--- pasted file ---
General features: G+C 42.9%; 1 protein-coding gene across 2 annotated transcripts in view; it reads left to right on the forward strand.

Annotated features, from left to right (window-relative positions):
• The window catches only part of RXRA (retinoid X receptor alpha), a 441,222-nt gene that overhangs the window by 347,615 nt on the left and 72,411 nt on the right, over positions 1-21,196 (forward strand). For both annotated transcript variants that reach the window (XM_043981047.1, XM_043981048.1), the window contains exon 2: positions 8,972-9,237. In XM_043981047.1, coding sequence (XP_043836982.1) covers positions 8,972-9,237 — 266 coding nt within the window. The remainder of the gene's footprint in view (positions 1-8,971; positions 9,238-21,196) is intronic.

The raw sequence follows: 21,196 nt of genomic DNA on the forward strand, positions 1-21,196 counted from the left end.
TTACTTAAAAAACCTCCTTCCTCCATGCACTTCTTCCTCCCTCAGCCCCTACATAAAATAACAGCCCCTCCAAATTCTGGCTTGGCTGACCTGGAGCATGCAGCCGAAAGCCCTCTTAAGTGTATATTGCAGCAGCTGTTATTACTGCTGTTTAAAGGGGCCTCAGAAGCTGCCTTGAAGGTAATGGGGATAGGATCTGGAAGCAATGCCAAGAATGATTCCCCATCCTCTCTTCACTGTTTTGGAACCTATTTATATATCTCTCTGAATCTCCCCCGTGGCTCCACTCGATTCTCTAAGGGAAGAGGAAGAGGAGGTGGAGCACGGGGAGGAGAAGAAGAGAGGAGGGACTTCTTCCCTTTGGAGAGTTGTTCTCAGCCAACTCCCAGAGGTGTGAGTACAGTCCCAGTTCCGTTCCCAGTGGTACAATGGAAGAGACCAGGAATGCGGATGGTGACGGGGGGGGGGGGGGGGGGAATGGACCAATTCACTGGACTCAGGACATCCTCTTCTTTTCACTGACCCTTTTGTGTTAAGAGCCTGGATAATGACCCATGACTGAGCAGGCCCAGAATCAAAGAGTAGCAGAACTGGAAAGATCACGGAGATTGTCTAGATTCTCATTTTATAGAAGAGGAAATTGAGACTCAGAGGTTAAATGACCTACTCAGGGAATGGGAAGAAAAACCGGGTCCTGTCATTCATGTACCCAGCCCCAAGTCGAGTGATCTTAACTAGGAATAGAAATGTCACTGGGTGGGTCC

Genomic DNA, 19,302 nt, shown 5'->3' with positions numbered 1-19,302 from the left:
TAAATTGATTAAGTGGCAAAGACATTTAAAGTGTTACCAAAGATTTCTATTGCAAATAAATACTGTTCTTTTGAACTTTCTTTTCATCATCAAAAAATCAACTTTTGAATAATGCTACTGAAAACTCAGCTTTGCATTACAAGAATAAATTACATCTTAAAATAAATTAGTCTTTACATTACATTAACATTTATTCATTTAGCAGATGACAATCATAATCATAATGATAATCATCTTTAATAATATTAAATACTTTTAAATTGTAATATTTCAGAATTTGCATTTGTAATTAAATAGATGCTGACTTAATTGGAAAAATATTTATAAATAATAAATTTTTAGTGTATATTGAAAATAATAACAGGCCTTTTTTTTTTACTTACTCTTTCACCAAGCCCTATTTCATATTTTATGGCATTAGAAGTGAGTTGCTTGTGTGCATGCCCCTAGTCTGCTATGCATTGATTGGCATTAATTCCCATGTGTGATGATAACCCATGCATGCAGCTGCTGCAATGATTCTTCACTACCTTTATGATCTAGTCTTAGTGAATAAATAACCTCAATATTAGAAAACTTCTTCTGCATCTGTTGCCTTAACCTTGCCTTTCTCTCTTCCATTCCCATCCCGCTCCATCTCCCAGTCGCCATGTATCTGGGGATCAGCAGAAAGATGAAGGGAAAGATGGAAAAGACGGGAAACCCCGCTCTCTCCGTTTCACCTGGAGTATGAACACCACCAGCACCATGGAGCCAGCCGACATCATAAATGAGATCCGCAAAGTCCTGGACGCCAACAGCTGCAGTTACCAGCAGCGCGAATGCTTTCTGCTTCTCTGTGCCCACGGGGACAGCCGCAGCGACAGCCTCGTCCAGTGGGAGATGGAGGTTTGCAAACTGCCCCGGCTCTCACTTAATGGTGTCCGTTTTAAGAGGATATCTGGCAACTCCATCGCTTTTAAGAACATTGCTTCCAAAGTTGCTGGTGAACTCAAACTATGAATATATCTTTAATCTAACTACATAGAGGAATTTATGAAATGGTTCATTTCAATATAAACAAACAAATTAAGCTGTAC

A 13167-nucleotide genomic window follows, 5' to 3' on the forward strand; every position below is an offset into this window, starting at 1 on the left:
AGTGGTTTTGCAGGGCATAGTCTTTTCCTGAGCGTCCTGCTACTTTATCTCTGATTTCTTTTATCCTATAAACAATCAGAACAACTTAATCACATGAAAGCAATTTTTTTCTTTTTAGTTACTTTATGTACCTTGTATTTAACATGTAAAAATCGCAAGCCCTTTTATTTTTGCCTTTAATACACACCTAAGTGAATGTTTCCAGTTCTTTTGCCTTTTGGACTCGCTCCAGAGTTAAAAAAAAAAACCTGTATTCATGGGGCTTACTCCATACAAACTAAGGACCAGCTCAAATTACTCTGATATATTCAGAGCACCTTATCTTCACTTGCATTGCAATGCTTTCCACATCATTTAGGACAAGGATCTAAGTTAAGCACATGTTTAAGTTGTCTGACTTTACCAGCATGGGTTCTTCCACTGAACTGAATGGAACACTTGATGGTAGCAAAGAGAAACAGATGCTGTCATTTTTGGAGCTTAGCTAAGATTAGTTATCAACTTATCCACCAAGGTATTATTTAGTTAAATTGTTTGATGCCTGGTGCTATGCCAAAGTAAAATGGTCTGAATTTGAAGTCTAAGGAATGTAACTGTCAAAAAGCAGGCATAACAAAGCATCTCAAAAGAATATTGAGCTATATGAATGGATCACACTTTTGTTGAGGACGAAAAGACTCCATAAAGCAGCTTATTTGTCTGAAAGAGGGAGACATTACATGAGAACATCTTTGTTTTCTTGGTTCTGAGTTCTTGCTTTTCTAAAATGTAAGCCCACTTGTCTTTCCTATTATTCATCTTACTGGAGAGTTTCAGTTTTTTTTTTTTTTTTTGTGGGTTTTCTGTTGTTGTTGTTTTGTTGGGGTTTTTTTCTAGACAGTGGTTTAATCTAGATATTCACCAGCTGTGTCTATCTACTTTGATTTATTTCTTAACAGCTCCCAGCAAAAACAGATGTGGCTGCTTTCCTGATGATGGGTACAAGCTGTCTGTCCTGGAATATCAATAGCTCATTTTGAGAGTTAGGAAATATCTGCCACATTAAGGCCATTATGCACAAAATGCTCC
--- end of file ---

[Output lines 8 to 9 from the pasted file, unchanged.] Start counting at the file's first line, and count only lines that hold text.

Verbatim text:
A 13167-nucleotide genomic window follows, 5' to 3' on the forward strand; every position below is an offset into this window, starting at 1 on the left:
AGTGGTTTTGCAGGGCATAGTCTTTTCCTGAGCGTCCTGCTACTTTATCTCTGATTTCTTTTATCCTATAAACAATCAGAACAACTTAATCACATGAAAGCAATTTTTTTCTTTTTAGTTACTTTATGTACCTTGTATTTAACATGTAAAAATCGCAAGCCCTTTTATTTTTGCCTTTAATACACACCTAAGTGAATGTTTCCAGTTCTTTTGCCTTTTGGACTCGCTCCAGAGTTAAAAAAAAAAACCTGTATTCATGGGGCTTACTCCATACAAACTAAGGACCAGCTCAAATTACTCTGATATATTCAGAGCACCTTATCTTCACTTGCATTGCAATGCTTTCCACATCATTTAGGACAAGGATCTAAGTTAAGCACATGTTTAAGTTGTCTGACTTTACCAGCATGGGTTCTTCCACTGAACTGAATGGAACACTTGATGGTAGCAAAGAGAAACAGATGCTGTCATTTTTGGAGCTTAGCTAAGATTAGTTATCAACTTATCCACCAAGGTATTATTTAGTTAAATTGTTTGATGCCTGGTGCTATGCCAAAGTAAAATGGTCTGAATTTGAAGTCTAAGGAATGTAACTGTCAAAAAGCAGGCATAACAAAGCATCTCAAAAGAATATTGAGCTATATGAATGGATCACACTTTTGTTGAGGACGAAAAGACTCCATAAAGCAGCTTATTTGTCTGAAAGAGGGAGACATTACATGAGAACATCTTTGTTTTCTTGGTTCTGAGTTCTTGCTTTTCTAAAATGTAAGCCCACTTGTCTTTCCTATTATTCATCTTACTGGAGAGTTTCAGTTTTTTTTTTTTTTTTTGTGGGTTTTCTGTTGTTGTTGTTTTGTTGGGGTTTTTTTCTAGACAGTGGTTTAATCTAGATATTCACCAGCTGTGTCTATCTACTTTGATTTATTTCTTAACAGCTCCCAGCAAAAACAGATGTGGCTGCTTTCCTGATGATGGGTACAAGCTGTCTGTCCTGGAATATCAATAGCTCATTTTGAGAGTTAGGAAATATCTGCCACATTAAGGCCATTATGCACAAAATGCTCC